The Dominance Of Biomedicine And Challenges To Its Discourse

3477 words - 14 pages

Contemporary approaches in understanding health, illness and its treatment largely differ from the traditional way of treating people’s health conditions. For instance, before the “Age of Reason” beliefs about vindictive spirits, evil and divine intervention, and practices of sorcery and witchcraft were widely held (Porter 1997 as cited in Williams, 2003). Another example is the practice of Greek medicine; a more naturalistic approach used by the practitioner to tune the body through humoral theories of balance and lifestyle modification. Similarly, during this age, the combination of physical, emotional, and spiritual factors contributed to the development of the “sick man” (Williams, 2003). These medical teachings were authoritative until the eighteenth century. However, towards the nineteenth century, numerous discoveries such as Vesalius’ anatomical atlas and Harvey’s process of blood circulation challenged mainstream medicine, which paved the way for the rise of a newer and more systematic form of medicine (Williams, 2003, p. 11), marking the growth and supremacy of scientific medicine. The evolution of scientific medicine is well documented in several literature (Gabe, Keheller, & Williams, 1994; Longino, 1998; Marcum, 2008; Morris, 2000; Quirke & Gaudilliere, 2008; Williams, 2003). A progressive shift from preference of either licensed or unlicensed healers to the legitimization of the medical profession and medicalisation of natural life experiences had occurred (Gabe, et al., 1994). With this, scientific medicine, commonly known as biomedicine, continued to dominate the discourse of health and illness from the end of the 18th century up to the present (Williams, 2003). Despite this perceived supremacy, scientific medicine faces serious challenges from unconventional narratives, which view human illness not as a machine or malfunctioned body part but as a distinctive experience of meaning-making and embodied being (Morris, 2000). Recognising these conflicts produces skepticism and concern, increasing interest and uncertainty about scientific medicine (Mozes, 2010).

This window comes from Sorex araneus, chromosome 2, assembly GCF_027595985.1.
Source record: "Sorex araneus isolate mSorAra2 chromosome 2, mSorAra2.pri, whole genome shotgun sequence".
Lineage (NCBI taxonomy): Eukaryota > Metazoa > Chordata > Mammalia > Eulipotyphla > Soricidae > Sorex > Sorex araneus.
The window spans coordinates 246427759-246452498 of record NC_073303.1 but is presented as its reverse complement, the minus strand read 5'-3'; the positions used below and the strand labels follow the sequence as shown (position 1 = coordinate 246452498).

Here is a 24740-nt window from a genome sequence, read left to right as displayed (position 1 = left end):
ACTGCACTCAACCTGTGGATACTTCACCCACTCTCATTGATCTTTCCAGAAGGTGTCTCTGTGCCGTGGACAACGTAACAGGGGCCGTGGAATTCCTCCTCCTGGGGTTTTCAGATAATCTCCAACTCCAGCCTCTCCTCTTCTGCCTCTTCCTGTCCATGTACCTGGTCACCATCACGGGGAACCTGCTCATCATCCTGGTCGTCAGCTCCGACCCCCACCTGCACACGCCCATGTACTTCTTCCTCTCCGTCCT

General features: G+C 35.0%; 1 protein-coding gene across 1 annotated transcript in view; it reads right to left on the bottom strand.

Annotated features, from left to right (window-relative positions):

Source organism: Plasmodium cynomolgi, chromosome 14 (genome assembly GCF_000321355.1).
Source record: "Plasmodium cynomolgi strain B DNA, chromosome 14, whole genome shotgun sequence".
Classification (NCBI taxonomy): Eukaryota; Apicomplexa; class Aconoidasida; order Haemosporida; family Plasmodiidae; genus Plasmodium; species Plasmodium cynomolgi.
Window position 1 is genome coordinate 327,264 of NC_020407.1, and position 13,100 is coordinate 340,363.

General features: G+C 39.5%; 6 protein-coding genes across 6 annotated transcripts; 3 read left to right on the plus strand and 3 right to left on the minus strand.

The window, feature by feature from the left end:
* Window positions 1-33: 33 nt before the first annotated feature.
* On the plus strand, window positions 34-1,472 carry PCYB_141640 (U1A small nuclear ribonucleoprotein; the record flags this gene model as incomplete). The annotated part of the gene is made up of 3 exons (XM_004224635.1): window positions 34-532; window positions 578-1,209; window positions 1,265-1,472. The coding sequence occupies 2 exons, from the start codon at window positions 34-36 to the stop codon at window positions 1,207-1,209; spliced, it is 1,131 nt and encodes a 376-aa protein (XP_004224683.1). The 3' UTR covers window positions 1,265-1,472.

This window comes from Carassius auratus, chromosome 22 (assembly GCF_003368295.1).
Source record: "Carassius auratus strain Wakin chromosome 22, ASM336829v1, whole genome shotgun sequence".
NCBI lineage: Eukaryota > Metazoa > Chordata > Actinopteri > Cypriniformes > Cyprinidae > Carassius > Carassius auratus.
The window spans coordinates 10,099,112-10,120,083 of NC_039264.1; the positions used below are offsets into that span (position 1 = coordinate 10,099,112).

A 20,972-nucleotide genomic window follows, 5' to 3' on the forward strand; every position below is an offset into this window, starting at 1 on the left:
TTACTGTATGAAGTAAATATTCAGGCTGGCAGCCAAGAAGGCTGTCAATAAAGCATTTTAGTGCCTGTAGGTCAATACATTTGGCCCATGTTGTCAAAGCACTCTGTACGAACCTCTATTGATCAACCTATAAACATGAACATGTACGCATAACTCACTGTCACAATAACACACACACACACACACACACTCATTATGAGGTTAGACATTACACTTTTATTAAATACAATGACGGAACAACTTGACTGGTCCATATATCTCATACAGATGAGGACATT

Accordingly, this essay will discuss the dominance of biomedicine in major western societies such as United Kingdom, Australia and the United States of America, with reference to significant challenges to this dominance. This essay will begin with a brief history of biomedicine followed by its assumptions and critiques. There are several challenges to the supremacy of scientific medicine, however this essay will only explore two major challenges, specifically, use of Random Controlled Trial (RCT) as evidence and the rise of Complementary Alternative Medicine (CAM).
To understand scientific medicine, one must first consider its philosophical foundation. During early medical times, any complaint associated with the body was believed to be a result of both natural and spiritual factors (Longino, 1998; Williams, 2003). Healers in ancient times treated the whole person’s body,...

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